For adult social care services the maximum time for being in special measures will usually be no more than 12 months. If the service has demonstrated improvements when we inspect it and it is no longer rated as inadequate for any of the five key questions it will no longer be in special measures.

Inspection carried out on 7, 19 November and 3, 4 December 2013

During a routine inspection

During our inspection we spoke with nine people who used the service or their representatives. The people we spoke with were positive about the care and support they received. People told us they had been consulted about the care packages they received and their care plans had been discussed with them.

We were told by people who used the service or their representatives, staff were friendly and polite and respected the wishes of people. We found that people who used the service were treated with dignity and respect.

People who used the service were protected against the risk of abuse. Staff received training in abuse awareness and protecting children and vulnerable adults. The policies and procedures were available to all staff in relation to safeguarding.

We found people were protected from the risk of infection as treatment was delivered in a clean and hygienic environment.

There were effective recruitment and selection processes in place.

The provider had a system in place for gathering, recording and evaluating information about the quality and safety of care the service provided. People who used the service were asked for their views about their care and treatment.

Inspection carried out on 15 February 2013

During a routine inspection

During our inspection we spoke with five people who used the service or their representatives. The people we spoke with were positive about the care and support they received. People told us they had been consulted about the care packages they received and their support plans had been discussed with them.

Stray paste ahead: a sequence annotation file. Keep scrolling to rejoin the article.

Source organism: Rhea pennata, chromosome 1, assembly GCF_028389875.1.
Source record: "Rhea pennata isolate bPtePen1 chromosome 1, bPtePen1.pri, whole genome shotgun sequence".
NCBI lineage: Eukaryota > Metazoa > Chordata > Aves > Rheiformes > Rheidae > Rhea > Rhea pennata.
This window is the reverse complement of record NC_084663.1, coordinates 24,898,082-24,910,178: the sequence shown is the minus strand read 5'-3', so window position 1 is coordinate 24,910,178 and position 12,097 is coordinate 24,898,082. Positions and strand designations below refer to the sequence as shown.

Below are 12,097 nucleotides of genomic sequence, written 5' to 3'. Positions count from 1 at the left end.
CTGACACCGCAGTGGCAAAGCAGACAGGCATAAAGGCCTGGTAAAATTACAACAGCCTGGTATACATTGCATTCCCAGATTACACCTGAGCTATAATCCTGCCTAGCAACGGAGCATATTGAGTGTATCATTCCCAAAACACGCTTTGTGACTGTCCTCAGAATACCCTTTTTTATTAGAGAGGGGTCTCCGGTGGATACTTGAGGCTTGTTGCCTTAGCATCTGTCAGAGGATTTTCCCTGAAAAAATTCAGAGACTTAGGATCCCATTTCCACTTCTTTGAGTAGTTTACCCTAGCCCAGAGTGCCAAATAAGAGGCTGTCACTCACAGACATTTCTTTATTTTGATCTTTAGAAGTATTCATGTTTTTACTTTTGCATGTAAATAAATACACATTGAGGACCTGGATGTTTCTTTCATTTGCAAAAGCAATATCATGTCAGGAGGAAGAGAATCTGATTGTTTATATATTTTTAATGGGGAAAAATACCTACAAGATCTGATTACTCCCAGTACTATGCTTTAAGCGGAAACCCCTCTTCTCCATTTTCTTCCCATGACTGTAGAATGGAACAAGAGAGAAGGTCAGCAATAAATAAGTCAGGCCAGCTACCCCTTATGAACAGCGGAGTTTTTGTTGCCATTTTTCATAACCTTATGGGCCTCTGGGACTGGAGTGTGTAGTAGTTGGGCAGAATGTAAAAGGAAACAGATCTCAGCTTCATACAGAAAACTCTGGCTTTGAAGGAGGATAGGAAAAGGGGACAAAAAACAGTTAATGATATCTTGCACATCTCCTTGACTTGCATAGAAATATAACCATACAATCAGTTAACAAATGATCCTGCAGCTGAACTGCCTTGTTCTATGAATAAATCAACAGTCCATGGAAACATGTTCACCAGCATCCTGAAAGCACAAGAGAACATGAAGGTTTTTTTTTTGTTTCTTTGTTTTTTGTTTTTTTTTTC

People told us they had been given written information about the services the provider offered. One person said, �I was visited by a care co-ordinator before the agency started to provide my support and my main carer was introduced to me before the first visit.� Another person said "I am very pleased with the care and ongoing support I receive from the agency, I have always found the staff to be reliable and conscientious."

We spoke with two care co-ordinators and six care staff and they told us they enjoyed working for the agency and always respected people's rights to privacy and dignity when providing care and support. They also told us they helped and encouraged people to retain their independence and provided care and support in line with their agreed support plan.

Inspection carried out on 14 March 2012

During an inspection looking at part of the service

People who use the service did not make any specific comments about the essential standards we reviewed.

Inspection carried out on 13 September 2011

During an inspection looking at part of the service

People who use the service did not make any specific comments about the Outcomes we reviewed.

Inspection carried out on 29 June 2011

During a routine inspection

We spoke to a person who uses the service and the relatives of two other people who use the service and they told us that they were generally happy with the care provided by staff.

Two people told us that they have been involved in reviewing care plans recently. They also told us that they had been provided with information on who to contact if they had any concerns or wanted to make a complaint.

One person told us that the carer had a good relationship and provided good personal care for her relative, but this carer did not carry out any cleaning activities during visits.

Another person who uses the service told us that she had difficulties arranging for additional care support and felt that there was poor communication between the office and general care staff when arranging additional services.